- Labor targets landlord tax breaks in election-year pitch
- Concessions helped fuel 50% home-price surge since 2008
Australian investors enjoy some of the most generous tax concessions in the world when they buy real estate. That could be about to change.
The opposition Labor Party is proposing scaling back tax breaks for landlords that have helped fuel a 50 percent increase in property prices in capital cities since 2008. With an election just months away, the proposal has taken center stage in the nation’s policy debate and is forcing Prime Minister Malcolm Turnbull’s government to give the perks a closer look as part of its review of the taxation system.
With A$6.4 trillion ($4.5 trillion) of Australians’ personal wealth in residential property -- almost half of the total -- tinkering with the tax breaks for property investment has been a no-go zone for policy makers. The issue risks stoking investor confusion and exacerbating a cooling in the property market.
“The groundswell has been shifting against the system because even people who have been helped by it are now realizing it’s harming their kids’ chances to own their own home,” said Saul Eslake, an independent economist who has studied the Australian economy for more than three decades.
About 1.2 million Australians use so-called negative gearing, where they reduce their tax bill by deducting the costs of owning a rental property, including mortgage interest payments, from their taxable income.
Some countries including Britain and the U.S. allow property investors to deduct costs from investment income; Australia is unusual because it allows the deduction against wages.
The central bank in June described the system as “at the more generous end of the range of practice in other industrialized economies” and called for a review as it risked encouraging leveraged investment.
Labor wants to disallow negative gearing for existing homes, which accounted for 93 percent of the A$155 billion of property investment last year. It argues it would spur new home construction and allow more first-home buyers to enter the market.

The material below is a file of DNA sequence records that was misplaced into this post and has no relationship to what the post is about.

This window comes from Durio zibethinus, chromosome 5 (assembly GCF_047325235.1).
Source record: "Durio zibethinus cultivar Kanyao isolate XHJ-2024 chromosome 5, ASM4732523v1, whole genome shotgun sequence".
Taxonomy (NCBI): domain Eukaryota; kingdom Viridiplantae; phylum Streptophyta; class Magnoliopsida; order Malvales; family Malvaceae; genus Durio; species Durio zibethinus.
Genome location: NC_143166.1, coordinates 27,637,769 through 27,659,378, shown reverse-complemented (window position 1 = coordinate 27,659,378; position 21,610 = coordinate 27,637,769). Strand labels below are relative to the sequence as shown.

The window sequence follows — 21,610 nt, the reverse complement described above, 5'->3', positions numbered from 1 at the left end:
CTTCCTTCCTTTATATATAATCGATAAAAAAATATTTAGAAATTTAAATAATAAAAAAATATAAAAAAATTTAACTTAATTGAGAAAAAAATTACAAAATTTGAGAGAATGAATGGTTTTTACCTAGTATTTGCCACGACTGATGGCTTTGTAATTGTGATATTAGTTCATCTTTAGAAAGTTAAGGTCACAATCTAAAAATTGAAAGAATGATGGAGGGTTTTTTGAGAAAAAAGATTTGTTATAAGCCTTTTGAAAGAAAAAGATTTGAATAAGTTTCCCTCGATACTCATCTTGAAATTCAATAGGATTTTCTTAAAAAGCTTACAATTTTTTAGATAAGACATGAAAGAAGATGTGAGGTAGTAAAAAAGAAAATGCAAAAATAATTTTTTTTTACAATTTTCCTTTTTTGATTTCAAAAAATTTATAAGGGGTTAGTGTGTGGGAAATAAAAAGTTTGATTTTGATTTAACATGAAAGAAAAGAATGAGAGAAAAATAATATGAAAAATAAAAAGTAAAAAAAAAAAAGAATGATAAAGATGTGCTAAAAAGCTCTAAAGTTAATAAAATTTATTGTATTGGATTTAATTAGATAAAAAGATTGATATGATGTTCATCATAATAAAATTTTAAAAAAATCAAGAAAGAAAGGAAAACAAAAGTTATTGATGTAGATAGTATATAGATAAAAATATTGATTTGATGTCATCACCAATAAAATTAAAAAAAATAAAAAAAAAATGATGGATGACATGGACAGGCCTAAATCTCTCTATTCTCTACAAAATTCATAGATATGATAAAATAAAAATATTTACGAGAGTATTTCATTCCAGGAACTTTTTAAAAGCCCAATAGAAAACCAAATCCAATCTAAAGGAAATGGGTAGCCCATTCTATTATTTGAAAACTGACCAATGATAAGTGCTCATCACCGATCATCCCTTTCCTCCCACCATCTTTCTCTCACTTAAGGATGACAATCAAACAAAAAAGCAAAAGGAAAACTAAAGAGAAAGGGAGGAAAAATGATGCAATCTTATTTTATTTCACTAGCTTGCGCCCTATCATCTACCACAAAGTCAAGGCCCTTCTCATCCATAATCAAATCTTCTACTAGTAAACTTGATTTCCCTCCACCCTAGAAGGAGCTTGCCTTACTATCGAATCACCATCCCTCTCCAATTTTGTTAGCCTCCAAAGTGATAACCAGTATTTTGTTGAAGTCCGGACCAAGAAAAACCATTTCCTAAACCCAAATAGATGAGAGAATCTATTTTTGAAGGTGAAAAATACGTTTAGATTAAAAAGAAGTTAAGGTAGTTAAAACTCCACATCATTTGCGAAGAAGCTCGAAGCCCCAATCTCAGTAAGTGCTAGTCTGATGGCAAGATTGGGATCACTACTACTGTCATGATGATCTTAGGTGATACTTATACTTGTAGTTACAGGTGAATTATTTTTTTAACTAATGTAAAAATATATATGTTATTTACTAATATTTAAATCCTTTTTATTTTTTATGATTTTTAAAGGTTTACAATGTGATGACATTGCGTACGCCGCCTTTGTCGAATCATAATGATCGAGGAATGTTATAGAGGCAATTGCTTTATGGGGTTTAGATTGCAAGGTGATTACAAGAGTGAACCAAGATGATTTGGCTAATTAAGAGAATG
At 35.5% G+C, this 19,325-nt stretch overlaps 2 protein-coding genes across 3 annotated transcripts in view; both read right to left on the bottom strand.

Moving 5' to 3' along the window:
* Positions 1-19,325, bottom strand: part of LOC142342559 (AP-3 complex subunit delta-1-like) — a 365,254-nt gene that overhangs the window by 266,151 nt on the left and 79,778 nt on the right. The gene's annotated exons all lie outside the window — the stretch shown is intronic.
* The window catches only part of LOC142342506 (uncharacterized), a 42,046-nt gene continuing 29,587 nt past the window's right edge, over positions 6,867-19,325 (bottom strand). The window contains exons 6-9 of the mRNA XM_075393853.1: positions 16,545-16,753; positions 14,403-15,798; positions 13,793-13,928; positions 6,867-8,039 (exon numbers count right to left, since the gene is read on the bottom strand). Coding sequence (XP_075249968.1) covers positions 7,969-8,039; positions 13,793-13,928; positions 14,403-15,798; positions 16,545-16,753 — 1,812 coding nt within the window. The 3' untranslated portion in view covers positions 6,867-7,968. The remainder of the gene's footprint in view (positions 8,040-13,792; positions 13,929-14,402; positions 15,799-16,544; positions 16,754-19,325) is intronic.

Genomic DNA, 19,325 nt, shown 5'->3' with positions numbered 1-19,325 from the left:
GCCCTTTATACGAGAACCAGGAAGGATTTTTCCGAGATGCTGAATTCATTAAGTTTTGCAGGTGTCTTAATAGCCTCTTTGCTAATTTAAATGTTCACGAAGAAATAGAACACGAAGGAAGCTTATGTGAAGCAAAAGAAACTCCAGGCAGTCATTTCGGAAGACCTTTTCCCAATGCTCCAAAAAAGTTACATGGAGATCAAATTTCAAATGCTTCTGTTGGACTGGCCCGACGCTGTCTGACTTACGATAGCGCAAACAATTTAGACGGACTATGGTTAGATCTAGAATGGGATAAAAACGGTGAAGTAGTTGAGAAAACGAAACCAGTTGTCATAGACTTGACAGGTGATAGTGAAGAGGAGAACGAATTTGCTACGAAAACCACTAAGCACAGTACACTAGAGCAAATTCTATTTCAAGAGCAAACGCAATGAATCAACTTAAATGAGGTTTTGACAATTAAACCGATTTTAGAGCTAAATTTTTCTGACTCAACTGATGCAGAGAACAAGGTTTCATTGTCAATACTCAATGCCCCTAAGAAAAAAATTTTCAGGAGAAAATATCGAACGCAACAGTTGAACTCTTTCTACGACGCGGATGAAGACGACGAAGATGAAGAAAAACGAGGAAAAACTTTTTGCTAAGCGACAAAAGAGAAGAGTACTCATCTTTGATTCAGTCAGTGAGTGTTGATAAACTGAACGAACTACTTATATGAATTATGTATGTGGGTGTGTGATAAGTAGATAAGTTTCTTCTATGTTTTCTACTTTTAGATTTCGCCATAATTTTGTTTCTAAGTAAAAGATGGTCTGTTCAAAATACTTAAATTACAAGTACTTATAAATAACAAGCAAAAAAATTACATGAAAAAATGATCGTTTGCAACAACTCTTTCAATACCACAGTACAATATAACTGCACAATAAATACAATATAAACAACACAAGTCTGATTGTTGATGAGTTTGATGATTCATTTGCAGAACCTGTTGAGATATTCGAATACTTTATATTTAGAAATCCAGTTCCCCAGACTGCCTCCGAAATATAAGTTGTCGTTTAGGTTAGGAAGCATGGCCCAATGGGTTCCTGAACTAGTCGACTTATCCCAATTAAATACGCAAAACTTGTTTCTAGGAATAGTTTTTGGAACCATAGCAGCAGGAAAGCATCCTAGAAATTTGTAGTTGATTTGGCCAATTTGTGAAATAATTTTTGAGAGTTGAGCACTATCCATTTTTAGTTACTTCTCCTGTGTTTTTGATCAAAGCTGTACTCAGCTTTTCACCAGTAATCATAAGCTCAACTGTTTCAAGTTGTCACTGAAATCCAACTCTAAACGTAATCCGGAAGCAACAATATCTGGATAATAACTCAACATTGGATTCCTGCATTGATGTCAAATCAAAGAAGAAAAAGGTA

Since the current arrangements were introduced about three decades ago, house prices have risen from 3.2 times average annual income to 6.5 times, according to the opposition.
Out of Reach
Labor cites Parliamentary Budget Office costings that say the measures could save government coffers A$32.1 billion over 10 years. It also wants investors to pay more capital gains tax on properties sold. Currently, 50 percent of the gains are tax free and Labor wants to reduce that concession to 25 percent.
Under Labor’s proposal, changes to the concessions would only apply to properties bought after July 2017 should it win the election. That’s currently looking unlikely. It trails Turnbull’s Liberal-National coalition by 4 percentage points, according to a Fairfax/Ipsos opinion poll published this week.
“With prices growing at five times the rate of wages, they are accelerating out of reach of young Australians,” said Labor’s Andrew Leigh in a phone interview.
The share of Australians between 25 years and 34 years who own their own home has plunged by 21.5 percentage points since the early 1980s to 34 percent in 2011, according to the Australian Bureau of Statistics. Since 2006, the proportion of property investors 55 years and over has risen from 28 percent to 36 percent, according to an analysis by University of Melbourne professor Roger Wilkins.
Nowhere is the uphill battle for young aspiring home owners more apparent than in Sydney. The median home in Sydney costs 12.2 times the median annual pretax household income, up from 9.8 in 2014, according to the latest global housing affordability survey from Demographia.
Labor’s proposal would result in “a very significant distortion of the housing market,” Turnbull told reporters Tuesday, though the prime minister hasn’t ruled out some reform of negative gearing. Treasurer Scott Morrison, who claims any changes by the government wouldn’t hurt people on modest incomes, said Thursday the opposition’s plan would “penalize ordinary mum and dad investors.”
The government is considering targeting high-end investors by either capping the number of properties that can be geared or limiting the size of the annual tax deduction that can be claimed, the Australian Financial Review reported Tuesday.
Tim Lawless, head of research at property analysis firm CoreLogic Inc., said that uncertainty in policy would put off investors, which could result in further price declines. Sydney home prices declined 2.3 percent in the three months ended December, the worst quarter in four years.
“Buying a home is a huge commitment and if you’re lacking confidence, that’s certainly going to affect your decision on whether or not you invest,” Lawless said.